terça-feira, 4 de agosto de 2009

Rumo à ilha de plástico

Uma ilha, com quase três vezes o tamanho da Bahia, e quase desconhecida. Nenhuma excursão programada para lá até pouco tempo. Bem, pouca gente gostaria de ir para uma ilha de restos plásticos. Também conhecida como o grande vortex.

Expedition Sets Sail to the Great Plastic Vortex

“Plastic bags, plastic bottles, plastic toys — even last year's Crocs — end up in the shifting vortex, which some scientists estimate to be twice the size of Texas. And as plastic use increases, especially in rapidly growing developing nations on the western end of the Pacific, that vortex will continue to grow. "It's huge," notes Doug Woodring, an entrepreneur and ocean conservationist in Hong Kong. But "unfortunately the ocean is a big place, and once it's out of sight, it's out of mind."

É deve ser algo impressionante uma montanha destas de restos plásticos e não detectável por radar, devido à sua densidade.

“The Great Pacific Garbage Patch, also described as the Eastern Garbage Patch or the Pacific Trash Vortex, is a gyre of marine litter in the central North Pacific Ocean located roughly between 135° to 155°W and 35° to 42°N and estimated to be twice the size of Texas.[1] The patch is characterized by exceptionally high concentrations of suspended plastic and other debris that have been trapped by the currents of the North Pacific Gyre. Despite its size and density, the patch is not visible from satellite photography.” mais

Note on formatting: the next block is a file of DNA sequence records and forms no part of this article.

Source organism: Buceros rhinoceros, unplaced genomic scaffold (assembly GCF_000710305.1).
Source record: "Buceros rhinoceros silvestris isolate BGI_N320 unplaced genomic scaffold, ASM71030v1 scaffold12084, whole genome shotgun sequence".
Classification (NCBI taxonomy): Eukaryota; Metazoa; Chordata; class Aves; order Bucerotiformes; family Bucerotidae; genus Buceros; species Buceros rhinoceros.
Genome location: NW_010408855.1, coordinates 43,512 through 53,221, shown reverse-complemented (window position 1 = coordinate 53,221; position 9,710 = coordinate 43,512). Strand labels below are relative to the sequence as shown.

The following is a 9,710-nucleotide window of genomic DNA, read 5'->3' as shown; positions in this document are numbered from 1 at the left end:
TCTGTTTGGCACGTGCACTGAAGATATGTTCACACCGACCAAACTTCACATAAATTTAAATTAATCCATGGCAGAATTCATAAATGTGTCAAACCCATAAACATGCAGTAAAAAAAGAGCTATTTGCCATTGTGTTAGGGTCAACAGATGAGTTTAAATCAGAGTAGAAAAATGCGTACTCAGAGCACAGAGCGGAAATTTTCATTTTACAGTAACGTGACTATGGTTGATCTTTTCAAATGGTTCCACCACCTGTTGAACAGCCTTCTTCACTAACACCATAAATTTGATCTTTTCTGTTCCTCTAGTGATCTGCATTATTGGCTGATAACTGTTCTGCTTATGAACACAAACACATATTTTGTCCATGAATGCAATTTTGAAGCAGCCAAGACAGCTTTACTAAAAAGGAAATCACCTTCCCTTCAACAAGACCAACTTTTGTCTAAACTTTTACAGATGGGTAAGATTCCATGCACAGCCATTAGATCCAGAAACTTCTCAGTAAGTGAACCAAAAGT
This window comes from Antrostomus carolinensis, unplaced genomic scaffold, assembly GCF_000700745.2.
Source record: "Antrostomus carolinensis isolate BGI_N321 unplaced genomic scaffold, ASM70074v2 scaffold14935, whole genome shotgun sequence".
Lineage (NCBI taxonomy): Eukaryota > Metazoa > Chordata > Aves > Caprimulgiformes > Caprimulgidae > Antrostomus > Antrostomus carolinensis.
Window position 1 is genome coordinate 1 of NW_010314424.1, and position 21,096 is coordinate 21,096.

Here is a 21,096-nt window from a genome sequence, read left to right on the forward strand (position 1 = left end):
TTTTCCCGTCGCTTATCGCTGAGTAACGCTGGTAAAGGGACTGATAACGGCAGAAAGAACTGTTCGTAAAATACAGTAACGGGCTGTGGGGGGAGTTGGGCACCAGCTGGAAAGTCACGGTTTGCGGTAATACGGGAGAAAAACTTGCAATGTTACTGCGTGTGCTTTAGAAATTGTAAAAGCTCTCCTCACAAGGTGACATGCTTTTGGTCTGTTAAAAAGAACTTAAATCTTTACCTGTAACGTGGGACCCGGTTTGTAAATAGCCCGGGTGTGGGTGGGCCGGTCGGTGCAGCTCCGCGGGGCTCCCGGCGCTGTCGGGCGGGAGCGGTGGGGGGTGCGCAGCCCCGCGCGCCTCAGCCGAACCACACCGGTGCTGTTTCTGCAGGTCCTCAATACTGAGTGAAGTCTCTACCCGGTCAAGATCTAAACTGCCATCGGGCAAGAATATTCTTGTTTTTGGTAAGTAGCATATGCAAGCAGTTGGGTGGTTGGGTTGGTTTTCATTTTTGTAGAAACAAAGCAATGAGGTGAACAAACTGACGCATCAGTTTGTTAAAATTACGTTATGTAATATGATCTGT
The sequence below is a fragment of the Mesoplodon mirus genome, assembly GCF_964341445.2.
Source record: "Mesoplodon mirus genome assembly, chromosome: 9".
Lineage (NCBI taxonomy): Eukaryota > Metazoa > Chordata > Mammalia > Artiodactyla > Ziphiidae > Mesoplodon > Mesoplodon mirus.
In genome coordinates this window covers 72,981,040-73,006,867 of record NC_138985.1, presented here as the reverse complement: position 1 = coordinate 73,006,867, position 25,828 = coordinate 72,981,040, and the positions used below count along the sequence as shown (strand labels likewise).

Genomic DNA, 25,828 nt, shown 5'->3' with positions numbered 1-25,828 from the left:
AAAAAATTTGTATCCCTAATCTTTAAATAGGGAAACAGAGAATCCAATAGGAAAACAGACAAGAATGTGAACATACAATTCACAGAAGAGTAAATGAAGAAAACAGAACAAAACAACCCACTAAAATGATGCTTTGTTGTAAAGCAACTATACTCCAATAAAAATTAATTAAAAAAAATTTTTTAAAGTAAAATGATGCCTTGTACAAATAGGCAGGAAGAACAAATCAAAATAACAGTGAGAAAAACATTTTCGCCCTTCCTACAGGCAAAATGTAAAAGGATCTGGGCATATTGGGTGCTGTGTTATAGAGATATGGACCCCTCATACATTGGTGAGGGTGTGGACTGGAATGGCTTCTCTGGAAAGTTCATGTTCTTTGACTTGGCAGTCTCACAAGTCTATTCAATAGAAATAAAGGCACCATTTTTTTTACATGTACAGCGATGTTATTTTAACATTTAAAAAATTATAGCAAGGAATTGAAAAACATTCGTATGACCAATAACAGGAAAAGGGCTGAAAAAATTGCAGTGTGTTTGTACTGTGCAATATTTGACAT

Cerca de 20% do plástico que se acumula lá deve se originar de restos de embarcações, o restante é proveniente da terra.

Para quem quiser conhecer de perto, o projeto Kaisei envia dois barcos de estudo para a área. Já sairam, mas podem tentar se inscrever para a próxima.

“Project Kaisei consists of a team of innovators, scientists, environmentalists, ocean lovers, sailors, and sports enthusiasts who have come together with a common purpose. To study the North Pacific Gyre and the marine debris that has collected in this oceanic region, to determine how to capture the debris and to study the possible retrieval and processing techniques that could be potentially employed to detoxify and recycle these materials into diesel fuel. This first research expedition, scheduled for the summer of 2009, will be critical to understanding the logistics that would be needed to launch future clean-up operations and testing existing technologies that have never been utilized under oceanic conditions.” mais

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